One of the most celebrated members of the Tuskegee Airmen has died.
Brig. Gen. Charles McGee passed away on Sunday.
McGee was 102 years old.
The Tuskegee Airmen were the first black flying squadron to have been deployed overseas in World War II.
Their planes were noted by the red band on the nose and rudder of the aircraft, which garnered the nickname of the “Red Tails.”
McGee joined the service in 1942 and continued to serve for three decades.
His breast was adorned with medals, including the Distinguished Flying Cross (3) and the Bronze Star.
McGee had a stellar career in the cockpit, once shooting down a Focke Wulf Fw 190 after engaging a formation of Luftwaffe fighters.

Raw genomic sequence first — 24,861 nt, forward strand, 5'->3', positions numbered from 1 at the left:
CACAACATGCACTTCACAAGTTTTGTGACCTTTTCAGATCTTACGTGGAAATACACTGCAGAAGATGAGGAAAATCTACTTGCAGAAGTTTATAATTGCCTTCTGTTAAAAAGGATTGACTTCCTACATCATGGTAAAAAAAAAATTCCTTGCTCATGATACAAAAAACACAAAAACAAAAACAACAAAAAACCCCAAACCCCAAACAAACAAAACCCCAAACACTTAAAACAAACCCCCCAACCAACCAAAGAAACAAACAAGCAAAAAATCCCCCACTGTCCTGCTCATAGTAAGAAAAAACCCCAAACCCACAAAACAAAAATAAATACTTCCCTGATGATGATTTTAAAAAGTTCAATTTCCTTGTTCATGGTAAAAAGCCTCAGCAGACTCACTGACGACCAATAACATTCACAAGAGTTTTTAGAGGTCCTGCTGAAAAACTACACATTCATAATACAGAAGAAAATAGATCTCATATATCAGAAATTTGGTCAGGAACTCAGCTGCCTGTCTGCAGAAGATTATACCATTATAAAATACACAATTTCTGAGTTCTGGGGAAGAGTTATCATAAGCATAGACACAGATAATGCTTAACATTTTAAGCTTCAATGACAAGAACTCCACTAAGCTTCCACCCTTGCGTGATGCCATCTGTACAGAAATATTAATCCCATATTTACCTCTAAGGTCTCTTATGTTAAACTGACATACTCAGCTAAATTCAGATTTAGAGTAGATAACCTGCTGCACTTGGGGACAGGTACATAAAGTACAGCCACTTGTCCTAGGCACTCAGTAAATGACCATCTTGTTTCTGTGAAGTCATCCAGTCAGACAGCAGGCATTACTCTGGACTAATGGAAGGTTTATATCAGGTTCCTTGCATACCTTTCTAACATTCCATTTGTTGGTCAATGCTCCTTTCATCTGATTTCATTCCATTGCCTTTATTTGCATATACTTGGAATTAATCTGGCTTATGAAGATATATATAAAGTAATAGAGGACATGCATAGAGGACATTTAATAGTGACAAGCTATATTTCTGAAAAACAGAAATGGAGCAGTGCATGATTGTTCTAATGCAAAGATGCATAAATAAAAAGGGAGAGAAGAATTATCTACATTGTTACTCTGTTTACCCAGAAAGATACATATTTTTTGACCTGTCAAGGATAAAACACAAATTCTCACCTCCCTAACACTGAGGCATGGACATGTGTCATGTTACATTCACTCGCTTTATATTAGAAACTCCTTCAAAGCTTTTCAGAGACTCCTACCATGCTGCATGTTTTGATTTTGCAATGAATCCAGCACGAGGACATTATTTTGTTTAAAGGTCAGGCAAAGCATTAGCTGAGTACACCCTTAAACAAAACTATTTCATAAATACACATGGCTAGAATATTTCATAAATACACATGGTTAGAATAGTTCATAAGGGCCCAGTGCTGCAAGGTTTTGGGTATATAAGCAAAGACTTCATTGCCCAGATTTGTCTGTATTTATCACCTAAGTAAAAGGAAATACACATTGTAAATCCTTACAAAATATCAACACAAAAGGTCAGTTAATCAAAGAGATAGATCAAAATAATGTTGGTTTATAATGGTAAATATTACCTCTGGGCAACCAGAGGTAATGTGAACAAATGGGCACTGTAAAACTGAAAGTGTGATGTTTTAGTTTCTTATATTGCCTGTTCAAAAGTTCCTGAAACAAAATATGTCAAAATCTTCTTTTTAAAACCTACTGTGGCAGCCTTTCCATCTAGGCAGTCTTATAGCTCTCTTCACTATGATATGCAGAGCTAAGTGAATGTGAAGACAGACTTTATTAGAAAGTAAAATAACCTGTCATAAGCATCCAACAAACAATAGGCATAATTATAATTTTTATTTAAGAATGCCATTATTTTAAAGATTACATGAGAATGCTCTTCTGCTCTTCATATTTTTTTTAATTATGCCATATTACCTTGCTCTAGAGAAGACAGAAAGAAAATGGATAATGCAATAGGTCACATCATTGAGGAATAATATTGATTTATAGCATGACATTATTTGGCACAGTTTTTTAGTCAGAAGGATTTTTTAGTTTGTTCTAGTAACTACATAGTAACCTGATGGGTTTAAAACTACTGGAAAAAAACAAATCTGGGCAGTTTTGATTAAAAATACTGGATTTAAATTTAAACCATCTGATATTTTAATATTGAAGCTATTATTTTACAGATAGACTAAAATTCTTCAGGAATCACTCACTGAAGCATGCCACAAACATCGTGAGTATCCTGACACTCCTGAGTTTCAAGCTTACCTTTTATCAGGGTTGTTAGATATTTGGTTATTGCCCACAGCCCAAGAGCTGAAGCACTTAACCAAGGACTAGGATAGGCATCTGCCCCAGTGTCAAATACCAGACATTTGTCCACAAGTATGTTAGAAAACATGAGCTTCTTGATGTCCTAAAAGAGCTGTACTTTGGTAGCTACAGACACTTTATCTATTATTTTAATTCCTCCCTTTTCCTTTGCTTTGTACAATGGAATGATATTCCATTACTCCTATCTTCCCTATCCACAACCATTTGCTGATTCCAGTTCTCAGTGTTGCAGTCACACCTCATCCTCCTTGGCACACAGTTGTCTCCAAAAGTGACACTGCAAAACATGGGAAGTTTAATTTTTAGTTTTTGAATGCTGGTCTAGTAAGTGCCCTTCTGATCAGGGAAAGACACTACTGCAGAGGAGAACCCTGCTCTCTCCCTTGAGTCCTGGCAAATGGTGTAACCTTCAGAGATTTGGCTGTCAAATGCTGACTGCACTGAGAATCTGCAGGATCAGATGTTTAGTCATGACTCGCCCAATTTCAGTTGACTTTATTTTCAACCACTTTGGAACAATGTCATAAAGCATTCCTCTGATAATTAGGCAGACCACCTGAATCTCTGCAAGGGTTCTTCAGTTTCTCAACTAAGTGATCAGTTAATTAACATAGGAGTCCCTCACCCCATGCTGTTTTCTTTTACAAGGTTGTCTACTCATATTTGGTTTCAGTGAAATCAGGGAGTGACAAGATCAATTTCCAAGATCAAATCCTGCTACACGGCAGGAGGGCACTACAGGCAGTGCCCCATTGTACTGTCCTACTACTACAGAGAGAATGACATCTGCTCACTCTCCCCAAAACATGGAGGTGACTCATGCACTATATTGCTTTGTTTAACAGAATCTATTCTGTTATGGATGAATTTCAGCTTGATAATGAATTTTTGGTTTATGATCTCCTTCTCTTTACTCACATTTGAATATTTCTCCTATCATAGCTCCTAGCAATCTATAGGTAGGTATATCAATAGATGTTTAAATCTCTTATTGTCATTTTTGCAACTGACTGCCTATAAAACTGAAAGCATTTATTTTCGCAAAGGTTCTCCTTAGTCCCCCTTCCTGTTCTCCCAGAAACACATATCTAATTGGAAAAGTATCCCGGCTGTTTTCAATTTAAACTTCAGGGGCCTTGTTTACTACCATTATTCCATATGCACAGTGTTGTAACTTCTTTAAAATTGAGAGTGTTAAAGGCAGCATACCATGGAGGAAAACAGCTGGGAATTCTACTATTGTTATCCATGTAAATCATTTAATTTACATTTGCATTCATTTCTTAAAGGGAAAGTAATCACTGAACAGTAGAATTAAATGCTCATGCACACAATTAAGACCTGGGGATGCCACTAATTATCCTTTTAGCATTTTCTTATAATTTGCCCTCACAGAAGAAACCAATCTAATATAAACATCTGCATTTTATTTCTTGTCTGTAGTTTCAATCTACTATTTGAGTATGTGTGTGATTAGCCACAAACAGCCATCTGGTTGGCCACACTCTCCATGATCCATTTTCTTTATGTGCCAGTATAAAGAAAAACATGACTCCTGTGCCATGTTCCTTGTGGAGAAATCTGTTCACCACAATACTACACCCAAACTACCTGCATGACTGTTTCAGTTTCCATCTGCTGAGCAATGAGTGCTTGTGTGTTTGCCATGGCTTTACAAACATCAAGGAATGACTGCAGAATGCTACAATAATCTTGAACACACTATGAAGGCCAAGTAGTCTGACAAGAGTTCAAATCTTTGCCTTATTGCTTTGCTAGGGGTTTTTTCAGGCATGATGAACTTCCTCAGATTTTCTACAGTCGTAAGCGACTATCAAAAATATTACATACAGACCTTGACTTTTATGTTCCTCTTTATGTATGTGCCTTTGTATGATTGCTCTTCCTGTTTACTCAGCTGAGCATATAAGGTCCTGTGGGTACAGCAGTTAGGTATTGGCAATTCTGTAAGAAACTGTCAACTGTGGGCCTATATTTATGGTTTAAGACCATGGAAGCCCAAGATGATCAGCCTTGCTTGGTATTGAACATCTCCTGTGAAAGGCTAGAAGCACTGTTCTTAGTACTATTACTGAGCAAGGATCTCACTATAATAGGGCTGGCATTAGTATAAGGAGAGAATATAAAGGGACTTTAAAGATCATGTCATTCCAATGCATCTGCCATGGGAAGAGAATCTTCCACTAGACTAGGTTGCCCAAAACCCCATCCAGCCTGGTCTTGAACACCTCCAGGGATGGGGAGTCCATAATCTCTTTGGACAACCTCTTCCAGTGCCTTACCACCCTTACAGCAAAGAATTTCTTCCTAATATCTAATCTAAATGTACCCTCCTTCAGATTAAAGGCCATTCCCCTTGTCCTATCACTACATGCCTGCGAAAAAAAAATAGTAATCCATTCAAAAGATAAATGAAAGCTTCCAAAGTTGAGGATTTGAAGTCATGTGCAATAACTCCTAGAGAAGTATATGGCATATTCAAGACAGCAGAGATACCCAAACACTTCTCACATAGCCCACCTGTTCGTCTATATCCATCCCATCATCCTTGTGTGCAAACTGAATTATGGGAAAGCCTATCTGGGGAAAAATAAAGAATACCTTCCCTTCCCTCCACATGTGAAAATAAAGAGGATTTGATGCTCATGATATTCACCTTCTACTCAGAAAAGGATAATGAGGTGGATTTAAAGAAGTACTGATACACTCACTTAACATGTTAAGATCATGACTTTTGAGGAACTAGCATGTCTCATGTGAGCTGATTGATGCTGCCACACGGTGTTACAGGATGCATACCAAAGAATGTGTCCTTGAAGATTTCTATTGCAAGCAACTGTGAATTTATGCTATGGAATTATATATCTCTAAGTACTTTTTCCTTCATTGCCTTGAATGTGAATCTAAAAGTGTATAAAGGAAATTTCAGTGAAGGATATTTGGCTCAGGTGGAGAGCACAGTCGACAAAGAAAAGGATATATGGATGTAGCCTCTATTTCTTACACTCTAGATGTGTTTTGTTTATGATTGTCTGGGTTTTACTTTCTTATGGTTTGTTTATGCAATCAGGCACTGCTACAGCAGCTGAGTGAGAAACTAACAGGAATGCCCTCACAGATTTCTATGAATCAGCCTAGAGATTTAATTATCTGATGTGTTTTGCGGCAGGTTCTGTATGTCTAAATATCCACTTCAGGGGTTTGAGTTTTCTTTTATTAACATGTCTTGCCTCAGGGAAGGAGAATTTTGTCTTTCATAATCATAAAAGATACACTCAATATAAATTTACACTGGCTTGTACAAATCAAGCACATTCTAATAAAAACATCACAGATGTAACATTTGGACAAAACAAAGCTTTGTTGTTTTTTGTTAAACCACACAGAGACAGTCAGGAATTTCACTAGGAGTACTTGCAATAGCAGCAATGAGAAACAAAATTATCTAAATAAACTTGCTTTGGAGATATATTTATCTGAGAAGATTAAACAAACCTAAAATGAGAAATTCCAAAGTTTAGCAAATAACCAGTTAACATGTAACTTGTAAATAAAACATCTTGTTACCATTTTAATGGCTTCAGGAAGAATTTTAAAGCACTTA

McGee flew a total of 137 combat missions.
After the war, McGee moved on as a training officer.
He was pressed into service again during the Korean War, flying 100 combat missions.
During the Vietnam War, McGee added 172 combat missions to his resume.
He officially retired in 1973 at the rank of Colonel with a total of 409 combat missions and 6,308 flying hours.
On February 4, 2020, McGee’s rank was upgraded to Brigadier General after his 100th birthday.
McGee died peacefully in his sleep, but he must have known it would be his last night, as his daughter stated, “He had his right hand over his heart and was smiling serenely.”
He literally went out pledging allegiance to his flag.
Rest in peace, General McGee, and thank you for your service.
Source: Washington Examiner